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I haven't checked the math yet, but it may be cheaper (than going immediately retrograde) to launch straight up, raise apoapse very high, then establish a retrograde direction with periapse at desired altitude once you reach peak height. Fighting momentum will be easier while higher up in the gravity well. Even if this does save any dV, in order to maintain that advantage when going for a lower retrograde orbit you'd need to use aerobraking to bleed off velocity until apoapse comes back down to desired height. Will investigate and post any interesting results.

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Launching retrograde requires just 350 m/s more than launching prograde. With 350 m/s you don't even launch into a keosyncronous transfer orbit (it takes about 600 m/s). The orbit you should aim for to have a requirement of less than 350 m/s to change inclination of 180 deg extends higher than the Mun: an usual Mun return trajectory, with Pe inside Kerbin atmosphere and Ap about the radius of Mun orbit, has an apoapsis speed of 160 m/s circa.

So no, it' s better to aim to retrograde from the beginning.

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impyre just got it mixed up a bit, his maneuver is useful to turn orbit from prograde to retrograde or vice versa.

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I personally have used retrograde orbits for the thrill factor. If your equatorial LKO is getting crowded with satellites, consider adding a few retrograde sats so you can have the thrill of watching objects race by at closing speeds of nearly 5000 m/s. It conveys a palpable sense of just how fast orbital velocity really is.

I've challenged myself to put a satellite into the same (but retrograde) orbit as another satellite to try to get them to collide. In fact, once in a late game after I'd run out of other things to do, I once launched a fleet of 60 "Kessler" sats into retrograde LKO to see if I could generate high-speed collisions with my other sats. Turns out actual collisions are really difficult to achieve, but even the near misses can be thrilling to watch.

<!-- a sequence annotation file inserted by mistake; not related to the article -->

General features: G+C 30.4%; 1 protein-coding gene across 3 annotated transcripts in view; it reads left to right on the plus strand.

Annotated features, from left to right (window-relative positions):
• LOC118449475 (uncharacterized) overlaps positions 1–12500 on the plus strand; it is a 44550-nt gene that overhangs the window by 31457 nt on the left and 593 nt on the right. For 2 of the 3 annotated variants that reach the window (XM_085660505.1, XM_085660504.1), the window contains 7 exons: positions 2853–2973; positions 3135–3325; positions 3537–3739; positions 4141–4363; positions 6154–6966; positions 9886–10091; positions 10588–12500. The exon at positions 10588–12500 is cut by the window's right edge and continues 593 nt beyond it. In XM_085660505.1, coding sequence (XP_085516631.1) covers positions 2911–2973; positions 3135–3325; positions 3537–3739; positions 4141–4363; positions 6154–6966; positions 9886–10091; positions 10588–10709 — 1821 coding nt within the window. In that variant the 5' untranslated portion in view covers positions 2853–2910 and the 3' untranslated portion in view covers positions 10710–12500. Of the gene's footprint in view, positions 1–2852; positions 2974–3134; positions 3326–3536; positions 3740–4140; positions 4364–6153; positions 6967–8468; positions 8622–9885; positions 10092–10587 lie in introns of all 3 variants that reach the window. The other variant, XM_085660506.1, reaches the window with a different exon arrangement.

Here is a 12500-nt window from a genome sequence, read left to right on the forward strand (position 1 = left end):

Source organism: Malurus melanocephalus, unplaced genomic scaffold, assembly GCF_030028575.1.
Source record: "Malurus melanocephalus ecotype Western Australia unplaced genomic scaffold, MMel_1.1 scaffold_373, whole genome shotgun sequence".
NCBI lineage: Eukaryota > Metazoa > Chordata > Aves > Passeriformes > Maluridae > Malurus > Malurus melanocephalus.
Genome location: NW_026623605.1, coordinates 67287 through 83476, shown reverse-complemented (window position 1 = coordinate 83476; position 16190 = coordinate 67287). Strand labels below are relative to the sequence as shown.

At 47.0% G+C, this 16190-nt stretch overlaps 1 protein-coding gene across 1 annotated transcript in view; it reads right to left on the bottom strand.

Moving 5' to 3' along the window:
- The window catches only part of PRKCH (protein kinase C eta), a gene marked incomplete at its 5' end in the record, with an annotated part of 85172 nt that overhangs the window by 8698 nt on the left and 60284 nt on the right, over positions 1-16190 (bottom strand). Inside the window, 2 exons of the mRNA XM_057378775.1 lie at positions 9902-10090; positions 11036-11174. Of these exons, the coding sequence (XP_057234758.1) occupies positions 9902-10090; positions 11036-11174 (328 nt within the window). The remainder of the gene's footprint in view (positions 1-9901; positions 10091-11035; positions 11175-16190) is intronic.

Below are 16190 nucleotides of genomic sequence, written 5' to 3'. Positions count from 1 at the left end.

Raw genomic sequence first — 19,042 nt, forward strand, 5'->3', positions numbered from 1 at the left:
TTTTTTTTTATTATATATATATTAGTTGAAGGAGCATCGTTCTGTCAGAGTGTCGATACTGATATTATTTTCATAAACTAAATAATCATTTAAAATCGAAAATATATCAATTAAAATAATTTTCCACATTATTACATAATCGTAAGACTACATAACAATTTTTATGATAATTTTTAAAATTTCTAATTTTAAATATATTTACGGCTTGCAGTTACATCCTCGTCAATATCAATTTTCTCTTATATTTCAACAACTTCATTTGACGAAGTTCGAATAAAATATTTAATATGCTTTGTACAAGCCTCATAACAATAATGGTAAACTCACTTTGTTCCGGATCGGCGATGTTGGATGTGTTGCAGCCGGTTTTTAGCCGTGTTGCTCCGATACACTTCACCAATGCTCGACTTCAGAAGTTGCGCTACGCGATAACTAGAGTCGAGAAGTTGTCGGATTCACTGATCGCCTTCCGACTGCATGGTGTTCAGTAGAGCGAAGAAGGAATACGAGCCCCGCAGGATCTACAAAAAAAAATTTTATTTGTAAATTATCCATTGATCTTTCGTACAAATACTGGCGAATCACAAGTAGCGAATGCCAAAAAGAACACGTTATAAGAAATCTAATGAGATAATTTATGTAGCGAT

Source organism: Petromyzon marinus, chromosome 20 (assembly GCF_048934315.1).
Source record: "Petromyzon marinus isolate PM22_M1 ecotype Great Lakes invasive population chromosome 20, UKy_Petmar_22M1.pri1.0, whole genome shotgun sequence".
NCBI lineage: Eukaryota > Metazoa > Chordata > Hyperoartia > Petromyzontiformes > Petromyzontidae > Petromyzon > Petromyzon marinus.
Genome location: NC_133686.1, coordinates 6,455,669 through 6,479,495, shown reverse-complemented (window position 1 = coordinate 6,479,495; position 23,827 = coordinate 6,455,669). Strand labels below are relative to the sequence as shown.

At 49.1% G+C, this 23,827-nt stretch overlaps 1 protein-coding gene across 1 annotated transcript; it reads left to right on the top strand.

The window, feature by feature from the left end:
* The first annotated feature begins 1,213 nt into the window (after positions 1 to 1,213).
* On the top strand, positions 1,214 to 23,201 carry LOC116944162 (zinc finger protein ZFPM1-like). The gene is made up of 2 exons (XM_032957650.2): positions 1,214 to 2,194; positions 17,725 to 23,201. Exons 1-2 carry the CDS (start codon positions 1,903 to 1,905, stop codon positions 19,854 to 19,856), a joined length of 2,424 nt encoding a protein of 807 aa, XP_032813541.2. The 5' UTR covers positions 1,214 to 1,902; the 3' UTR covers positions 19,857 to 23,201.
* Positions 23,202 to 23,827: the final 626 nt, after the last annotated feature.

BTW might be interesting to put a large asteroid into retrograde equatorial LKO. It might be big enough to get some actual collisions. Has anyone done this?

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I think someone needs to audit your mission planning department, Yakky.

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I think someone needs to audit your mission planning department, Yakky.

Yes, the guy who designed that mission was fired. Literally. Under a rocket engine.

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I personally have used retrograde orbits for the thrill factor. If your equatorial LKO is getting crowded with satellites, consider adding a few retrograde sats so you can have the thrill of watching objects race by at closing speeds of nearly 5000 m/s. It conveys a palpable sense of just how fast orbital velocity really is.

I've challenged myself to put a satellite into the same (but retrograde) orbit as another satellite to try to get them to collide. In fact, once in a late game after I'd run out of other things to do, I once launched a fleet of 60 "Kessler" sats into retrograde LKO to see if I could generate high-speed collisions with my other sats. Turns out actual collisions are really difficult to achieve, but even the near misses can be thrilling to watch.

BTW might be interesting to put a large asteroid into retrograde equatorial LKO. It might be big enough to get some actual collisions. Has anyone done this?